If you prefer your massage with a more Eastern flavor, a Shiatsu massage may be the ideal treatment for you.
The name Shi-atsu (also known as G-Jo or Jin Shin Do) is derived from the Japanese words shi, which translates to "finger", and atsu, which means "pressure".
So it’s probably no surprise to learn that shiatsu techniques are centered on using the fingers – as well as the palm of the hand – to apply pressure.
This pressure helps to correct imbalances in the body, which helps you to maintain good health.
It is also believed that G-Jo can actually help to cure certain illnesses by stimulating your own natural healing power.
Jin Shin Do is about treating your body as a whole and working with your therapies to bring it into balance.
Using only her (or his) palms, fingers and thumbs, a highly-trained massage therapist will carefully, gently apply pressure to specific meridian points on your body.
These points are connected to your central nervous system, as well as your automatic nervous system.
Stimulating these crucial points by applying skilled pressure helps to evenly distribute energy throughout your body, restore flow to places where it is blocked, and ultimately balance your chi, or ki.
It all sounds wonderful. But exactly what does this mean in real life?
The benefits are numerous, including easing and managing stress, better blood circulation, calmer nerves, release of toxins, disease prevention and even lower blood pressure.
It’s also an ideal way to introduce your body to the benefits of Eastern medical techniques. And of course, it feels amazing.
While it is derived from the ancient theories of Traditional Chinese Medicine, (also known as TCM), it is actually a fairly new practice.
It began as a mystery-shrouded procedure traditionally performed only by women and the blind, and the name may have first appeared in 1915, in a book titled Shiatsu Ryoho.
However, there was no real system or technique until many years later.
It entered the mainstream in 1940, with the founding of the Japan Shiatsu College by Tokujiro Namikoshi, the man widely credited with being the "father of Shiatsu".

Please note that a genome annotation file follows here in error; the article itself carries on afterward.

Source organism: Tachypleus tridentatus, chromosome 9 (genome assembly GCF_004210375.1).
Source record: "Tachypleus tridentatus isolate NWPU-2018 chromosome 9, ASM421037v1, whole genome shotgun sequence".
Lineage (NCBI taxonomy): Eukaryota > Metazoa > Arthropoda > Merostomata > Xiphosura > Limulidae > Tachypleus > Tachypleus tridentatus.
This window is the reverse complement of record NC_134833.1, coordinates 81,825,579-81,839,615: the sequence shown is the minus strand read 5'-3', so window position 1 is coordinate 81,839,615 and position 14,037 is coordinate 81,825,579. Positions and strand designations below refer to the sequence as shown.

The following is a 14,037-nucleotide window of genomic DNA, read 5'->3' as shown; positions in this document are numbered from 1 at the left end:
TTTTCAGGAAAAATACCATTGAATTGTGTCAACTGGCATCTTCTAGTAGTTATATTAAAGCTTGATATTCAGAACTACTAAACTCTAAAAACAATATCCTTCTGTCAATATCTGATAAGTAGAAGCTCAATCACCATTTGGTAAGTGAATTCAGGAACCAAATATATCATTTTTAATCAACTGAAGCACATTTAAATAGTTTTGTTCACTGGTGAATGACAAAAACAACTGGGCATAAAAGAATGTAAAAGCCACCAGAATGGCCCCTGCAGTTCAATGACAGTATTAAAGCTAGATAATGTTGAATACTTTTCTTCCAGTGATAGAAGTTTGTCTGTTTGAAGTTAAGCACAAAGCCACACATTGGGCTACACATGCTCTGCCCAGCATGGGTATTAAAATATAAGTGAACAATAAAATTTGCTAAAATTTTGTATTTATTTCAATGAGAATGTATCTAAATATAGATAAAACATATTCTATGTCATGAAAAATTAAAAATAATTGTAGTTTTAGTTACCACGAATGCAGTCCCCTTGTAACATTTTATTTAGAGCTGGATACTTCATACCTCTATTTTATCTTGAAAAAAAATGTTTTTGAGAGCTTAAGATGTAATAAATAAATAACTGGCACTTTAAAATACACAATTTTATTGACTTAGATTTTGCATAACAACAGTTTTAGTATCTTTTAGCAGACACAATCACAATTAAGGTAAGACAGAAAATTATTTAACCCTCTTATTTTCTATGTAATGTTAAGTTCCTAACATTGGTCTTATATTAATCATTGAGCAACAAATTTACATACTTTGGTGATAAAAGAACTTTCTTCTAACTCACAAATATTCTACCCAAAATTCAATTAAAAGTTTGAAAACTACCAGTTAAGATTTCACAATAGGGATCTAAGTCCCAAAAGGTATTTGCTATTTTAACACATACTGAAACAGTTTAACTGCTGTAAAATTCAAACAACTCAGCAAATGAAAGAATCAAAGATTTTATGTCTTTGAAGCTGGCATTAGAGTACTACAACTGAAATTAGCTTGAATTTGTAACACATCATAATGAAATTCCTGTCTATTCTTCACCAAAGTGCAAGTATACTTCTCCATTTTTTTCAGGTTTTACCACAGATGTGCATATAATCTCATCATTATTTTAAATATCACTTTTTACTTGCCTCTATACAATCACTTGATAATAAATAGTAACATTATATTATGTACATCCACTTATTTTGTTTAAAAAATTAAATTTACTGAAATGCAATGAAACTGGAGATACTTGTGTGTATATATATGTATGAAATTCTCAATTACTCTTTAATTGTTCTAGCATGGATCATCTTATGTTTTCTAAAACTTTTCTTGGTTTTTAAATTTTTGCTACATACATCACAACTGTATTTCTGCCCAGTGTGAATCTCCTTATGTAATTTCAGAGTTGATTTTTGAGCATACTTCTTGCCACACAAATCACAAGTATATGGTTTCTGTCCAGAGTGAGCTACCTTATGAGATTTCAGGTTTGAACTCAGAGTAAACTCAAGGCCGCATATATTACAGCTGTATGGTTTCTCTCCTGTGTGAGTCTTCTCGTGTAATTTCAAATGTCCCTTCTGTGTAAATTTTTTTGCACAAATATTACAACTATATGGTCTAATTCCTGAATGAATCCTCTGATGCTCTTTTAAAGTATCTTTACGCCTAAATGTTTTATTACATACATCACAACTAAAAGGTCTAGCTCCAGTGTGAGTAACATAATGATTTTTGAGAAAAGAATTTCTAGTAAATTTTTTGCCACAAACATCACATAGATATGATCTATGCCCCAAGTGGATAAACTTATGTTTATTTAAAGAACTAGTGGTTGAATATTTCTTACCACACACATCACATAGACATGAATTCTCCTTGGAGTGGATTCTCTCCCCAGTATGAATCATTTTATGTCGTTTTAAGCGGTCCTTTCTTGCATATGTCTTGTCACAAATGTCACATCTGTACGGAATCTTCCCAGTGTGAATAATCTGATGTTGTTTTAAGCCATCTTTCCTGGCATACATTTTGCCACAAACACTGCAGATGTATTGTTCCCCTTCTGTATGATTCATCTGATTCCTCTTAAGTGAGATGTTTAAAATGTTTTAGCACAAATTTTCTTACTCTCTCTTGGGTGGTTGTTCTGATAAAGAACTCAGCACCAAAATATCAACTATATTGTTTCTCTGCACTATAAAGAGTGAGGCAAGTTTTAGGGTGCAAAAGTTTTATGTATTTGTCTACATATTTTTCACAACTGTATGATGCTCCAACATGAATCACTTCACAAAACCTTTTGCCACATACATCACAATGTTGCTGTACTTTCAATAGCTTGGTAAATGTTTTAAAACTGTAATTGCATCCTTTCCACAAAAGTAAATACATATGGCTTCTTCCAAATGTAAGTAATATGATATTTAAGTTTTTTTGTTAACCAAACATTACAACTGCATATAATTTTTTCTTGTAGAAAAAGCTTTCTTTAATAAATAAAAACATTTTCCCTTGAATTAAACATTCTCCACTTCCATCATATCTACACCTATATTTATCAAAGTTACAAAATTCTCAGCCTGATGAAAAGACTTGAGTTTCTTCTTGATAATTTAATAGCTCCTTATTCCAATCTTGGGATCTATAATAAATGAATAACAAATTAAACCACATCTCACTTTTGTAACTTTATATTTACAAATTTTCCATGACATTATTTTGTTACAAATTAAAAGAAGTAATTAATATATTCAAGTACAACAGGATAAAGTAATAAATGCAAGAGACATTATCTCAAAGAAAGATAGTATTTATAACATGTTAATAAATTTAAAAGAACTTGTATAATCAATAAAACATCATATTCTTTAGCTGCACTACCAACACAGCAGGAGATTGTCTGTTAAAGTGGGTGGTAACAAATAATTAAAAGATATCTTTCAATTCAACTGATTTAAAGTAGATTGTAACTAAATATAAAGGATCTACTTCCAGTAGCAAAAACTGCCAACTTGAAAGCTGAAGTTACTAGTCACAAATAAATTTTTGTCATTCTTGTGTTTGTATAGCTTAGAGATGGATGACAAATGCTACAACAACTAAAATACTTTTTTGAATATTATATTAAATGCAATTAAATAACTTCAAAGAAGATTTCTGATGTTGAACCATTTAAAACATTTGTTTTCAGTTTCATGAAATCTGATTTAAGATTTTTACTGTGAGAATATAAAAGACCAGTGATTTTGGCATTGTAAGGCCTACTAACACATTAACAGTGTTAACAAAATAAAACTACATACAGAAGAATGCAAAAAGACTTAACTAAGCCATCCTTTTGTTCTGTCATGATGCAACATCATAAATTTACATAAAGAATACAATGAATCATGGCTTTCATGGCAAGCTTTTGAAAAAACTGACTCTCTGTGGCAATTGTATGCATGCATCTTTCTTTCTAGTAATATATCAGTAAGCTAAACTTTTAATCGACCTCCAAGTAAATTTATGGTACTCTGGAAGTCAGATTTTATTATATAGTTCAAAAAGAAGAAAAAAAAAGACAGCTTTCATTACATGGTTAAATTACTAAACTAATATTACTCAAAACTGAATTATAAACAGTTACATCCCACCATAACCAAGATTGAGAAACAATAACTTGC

According to legend, Namikoshi "learned" Jin Shin Do at the tender age of seven, while using his hands and fingers to help his mother, who suffered from rheumatoid arthritis, deal with her ailment.
His technique combined the pressure point work that he has used on his mother with Western theories of anatomy and physiology.
Namikoshi went on to treat the Prime Minister of Japan, Marilyn Monroe and Mohammad Ali, to name a few. His technique is so well-regarded; it has special legal status in Japan.
Jin Shin Do is very different from a traditional massage. It is often performed on a mat or on the floor rather than on a Western style massage table.
And nudity is not the norm – no oil is used during the treatment, so loose clothing is the traditional attire.
You will likely be told to wear loose clothing when you book your appointment so that you arrive prepared. But as with any massage, the atmosphere will be soothing and relaxing.
Using only his or her thumbs, fingers and palms, your highly-trained massage therapist will begin to apply pressure to specific meridian points on your body in a rhythmic sequence. Communicating with your therapist is key as you go through the procedure.
Many clients experience reactions that they might consider unusual during a treatment – you may find yourself feeling a range of emotions and even laughing or crying as your energy begins to flow again. This is all completely normal and part of the amazing experience.
You should leave your session feeling energized, with a new sense of clarity.
"A study in England on 66 post-term women (those who attended a hospital clinic after 40 weeks gestation) showed that women who employed shiat-su techniques were significantly more likely to have spontaneous labor than the non-shiat-su group who more frequently required induced labor."
St. Michael's Hospital, Bristol, England. Authors: Jennifer Ingram, Celina Domagala and Suzanne Yates. Originally published in Complementary Therapies in Medicine, Volume 13, Issue 1, March 2005, Pages 11–15.
"At Shadyside Hospital’s cancer treatment center, two massage therapists work on contract, offering reflexology, craniosacral therapy, manual lymph drainage, shiat-su and deep-tissue work. Periodically the hospital offers month-long massage classes to educate hospital staff and the public about the benefits of massage and how it affects the body."
Patricia Kirby – Massage Magazine